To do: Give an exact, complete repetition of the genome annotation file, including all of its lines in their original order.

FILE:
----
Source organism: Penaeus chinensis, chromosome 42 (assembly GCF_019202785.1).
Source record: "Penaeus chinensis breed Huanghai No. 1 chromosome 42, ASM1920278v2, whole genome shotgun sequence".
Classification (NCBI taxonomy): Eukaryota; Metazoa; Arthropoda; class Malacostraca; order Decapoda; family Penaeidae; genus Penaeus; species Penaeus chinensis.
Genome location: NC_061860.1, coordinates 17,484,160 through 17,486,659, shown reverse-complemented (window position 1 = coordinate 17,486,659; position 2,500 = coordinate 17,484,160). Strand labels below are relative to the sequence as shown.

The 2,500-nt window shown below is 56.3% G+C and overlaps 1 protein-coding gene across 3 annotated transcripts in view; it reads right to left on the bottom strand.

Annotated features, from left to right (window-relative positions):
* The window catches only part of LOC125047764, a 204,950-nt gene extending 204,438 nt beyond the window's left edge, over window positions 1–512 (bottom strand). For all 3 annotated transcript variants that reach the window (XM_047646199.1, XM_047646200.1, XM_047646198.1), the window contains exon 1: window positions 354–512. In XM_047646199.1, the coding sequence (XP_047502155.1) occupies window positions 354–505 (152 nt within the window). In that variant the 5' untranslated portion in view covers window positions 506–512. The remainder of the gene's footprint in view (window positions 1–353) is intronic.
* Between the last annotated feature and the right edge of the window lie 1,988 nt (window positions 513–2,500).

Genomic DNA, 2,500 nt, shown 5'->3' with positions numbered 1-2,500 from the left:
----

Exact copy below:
Source organism: Penaeus chinensis, chromosome 42 (assembly GCF_019202785.1).
Source record: "Penaeus chinensis breed Huanghai No. 1 chromosome 42, ASM1920278v2, whole genome shotgun sequence".
Classification (NCBI taxonomy): Eukaryota; Metazoa; Arthropoda; class Malacostraca; order Decapoda; family Penaeidae; genus Penaeus; species Penaeus chinensis.
Genome location: NC_061860.1, coordinates 17,484,160 through 17,486,659, shown reverse-complemented (window position 1 = coordinate 17,486,659; position 2,500 = coordinate 17,484,160). Strand labels below are relative to the sequence as shown.

The 2,500-nt window shown below is 56.3% G+C and overlaps 1 protein-coding gene across 3 annotated transcripts in view; it reads right to left on the bottom strand.

Annotated features, from left to right (window-relative positions):
* The window catches only part of LOC125047764, a 204,950-nt gene extending 204,438 nt beyond the window's left edge, over window positions 1–512 (bottom strand). For all 3 annotated transcript variants that reach the window (XM_047646199.1, XM_047646200.1, XM_047646198.1), the window contains exon 1: window positions 354–512. In XM_047646199.1, the coding sequence (XP_047502155.1) occupies window positions 354–505 (152 nt within the window). In that variant the 5' untranslated portion in view covers window positions 506–512. The remainder of the gene's footprint in view (window positions 1–353) is intronic.
* Between the last annotated feature and the right edge of the window lie 1,988 nt (window positions 513–2,500).

Genomic DNA, 2,500 nt, shown 5'->3' with positions numbered 1-2,500 from the left: